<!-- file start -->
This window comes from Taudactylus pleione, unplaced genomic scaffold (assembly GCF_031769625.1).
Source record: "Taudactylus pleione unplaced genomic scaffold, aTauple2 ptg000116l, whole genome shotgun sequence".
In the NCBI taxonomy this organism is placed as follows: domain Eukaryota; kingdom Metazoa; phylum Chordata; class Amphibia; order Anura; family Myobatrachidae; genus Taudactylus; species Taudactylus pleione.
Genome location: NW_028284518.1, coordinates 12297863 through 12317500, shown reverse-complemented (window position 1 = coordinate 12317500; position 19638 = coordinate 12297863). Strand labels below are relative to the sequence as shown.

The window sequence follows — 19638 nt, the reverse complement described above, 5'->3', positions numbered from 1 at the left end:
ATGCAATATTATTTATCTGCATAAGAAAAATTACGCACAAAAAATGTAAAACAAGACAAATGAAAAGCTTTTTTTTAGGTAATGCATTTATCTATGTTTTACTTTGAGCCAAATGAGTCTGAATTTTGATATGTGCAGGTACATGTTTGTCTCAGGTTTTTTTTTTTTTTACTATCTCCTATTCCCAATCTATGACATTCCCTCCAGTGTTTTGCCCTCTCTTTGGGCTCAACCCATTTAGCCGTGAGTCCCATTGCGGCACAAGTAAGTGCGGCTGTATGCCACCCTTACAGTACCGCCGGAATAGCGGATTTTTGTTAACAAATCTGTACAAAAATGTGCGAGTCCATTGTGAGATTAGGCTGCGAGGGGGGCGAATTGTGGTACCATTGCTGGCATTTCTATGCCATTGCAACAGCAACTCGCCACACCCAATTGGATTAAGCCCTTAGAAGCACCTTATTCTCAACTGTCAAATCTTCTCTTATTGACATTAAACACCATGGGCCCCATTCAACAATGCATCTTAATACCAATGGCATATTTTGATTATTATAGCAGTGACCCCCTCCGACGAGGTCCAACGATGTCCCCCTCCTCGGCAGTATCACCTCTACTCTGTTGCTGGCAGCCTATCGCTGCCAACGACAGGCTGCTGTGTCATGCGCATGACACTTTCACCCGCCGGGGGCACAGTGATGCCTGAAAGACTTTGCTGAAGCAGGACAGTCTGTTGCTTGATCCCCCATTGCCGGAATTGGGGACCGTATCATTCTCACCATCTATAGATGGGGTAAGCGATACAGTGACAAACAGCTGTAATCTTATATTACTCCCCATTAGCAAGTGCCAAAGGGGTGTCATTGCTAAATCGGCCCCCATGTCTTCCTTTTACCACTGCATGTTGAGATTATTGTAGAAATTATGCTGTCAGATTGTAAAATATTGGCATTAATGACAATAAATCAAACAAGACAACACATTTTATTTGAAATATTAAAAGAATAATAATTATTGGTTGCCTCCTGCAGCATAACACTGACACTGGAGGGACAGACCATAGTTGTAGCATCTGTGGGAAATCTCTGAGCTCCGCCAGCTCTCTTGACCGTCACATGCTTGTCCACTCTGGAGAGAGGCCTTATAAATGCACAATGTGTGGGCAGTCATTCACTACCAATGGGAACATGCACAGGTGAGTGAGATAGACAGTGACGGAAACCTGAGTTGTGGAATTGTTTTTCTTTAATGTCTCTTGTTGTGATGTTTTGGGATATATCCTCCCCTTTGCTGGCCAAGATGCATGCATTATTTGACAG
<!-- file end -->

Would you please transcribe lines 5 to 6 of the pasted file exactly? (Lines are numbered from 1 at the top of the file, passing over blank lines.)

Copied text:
The window sequence follows — 19638 nt, the reverse complement described above, 5'->3', positions numbered from 1 at the left end:
ATGCAATATTATTTATCTGCATAAGAAAAATTACGCACAAAAAATGTAAAACAAGACAAATGAAAAGCTTTTTTTTAGGTAATGCATTTATCTATGTTTTACTTTGAGCCAAATGAGTCTGAATTTTGATATGTGCAGGTACATGTTTGTCTCAGGTTTTTTTTTTTTTTACTATCTCCTATTCCCAATCTATGACATTCCCTCCAGTGTTTTGCCCTCTCTTTGGGCTCAACCCATTTAGCCGTGAGTCCCATTGCGGCACAAGTAAGTGCGGCTGTATGCCACCCTTACAGTACCGCCGGAATAGCGGATTTTTGTTAACAAATCTGTACAAAAATGTGCGAGTCCATTGTGAGATTAGGCTGCGAGGGGGGCGAATTGTGGTACCATTGCTGGCATTTCTATGCCATTGCAACAGCAACTCGCCACACCCAATTGGATTAAGCCCTTAGAAGCACCTTATTCTCAACTGTCAAATCTTCTCTTATTGACATTAAACACCATGGGCCCCATTCAACAATGCATCTTAATACCAATGGCATATTTTGATTATTATAGCAGTGACCCCCTCCGACGAGGTCCAACGATGTCCCCCTCCTCGGCAGTATCACCTCTACTCTGTTGCTGGCAGCCTATCGCTGCCAACGACAGGCTGCTGTGTCATGCGCATGACACTTTCACCCGCCGGGGGCACAGTGATGCCTGAAAGACTTTGCTGAAGCAGGACAGTCTGTTGCTTGATCCCCCATTGCCGGAATTGGGGACCGTATCATTCTCACCATCTATAGATGGGGTAAGCGATACAGTGACAAACAGCTGTAATCTTATATTACTCCCCATTAGCAAGTGCCAAAGGGGTGTCATTGCTAAATCGGCCCCCATGTCTTCCTTTTACCACTGCATGTTGAGATTATTGTAGAAATTATGCTGTCAGATTGTAAAATATTGGCATTAATGACAATAAATCAAACAAGACAACACATTTTATTTGAAATATTAAAAGAATAATAATTATTGGTTGCCTCCTGCAGCATAACACTGACACTGGAGGGACAGACCATAGTTGTAGCATCTGTGGGAAATCTCTGAGCTCCGCCAGCTCTCTTGACCGTCACATGCTTGTCCACTCTGGAGAGAGGCCTTATAAATGCACAATGTGTGGGCAGTCATTCACTACCAATGGGAACATGCACAGGTGAGTGAGATAGACAGTGACGGAAACCTGAGTTGTGGAATTGTTTTTCTTTAATGTCTCTTGTTGTGATGTTTTGGGATATATCCTCCCCTTTGCTGGCCAAGATGCATGCATTATTTGACAG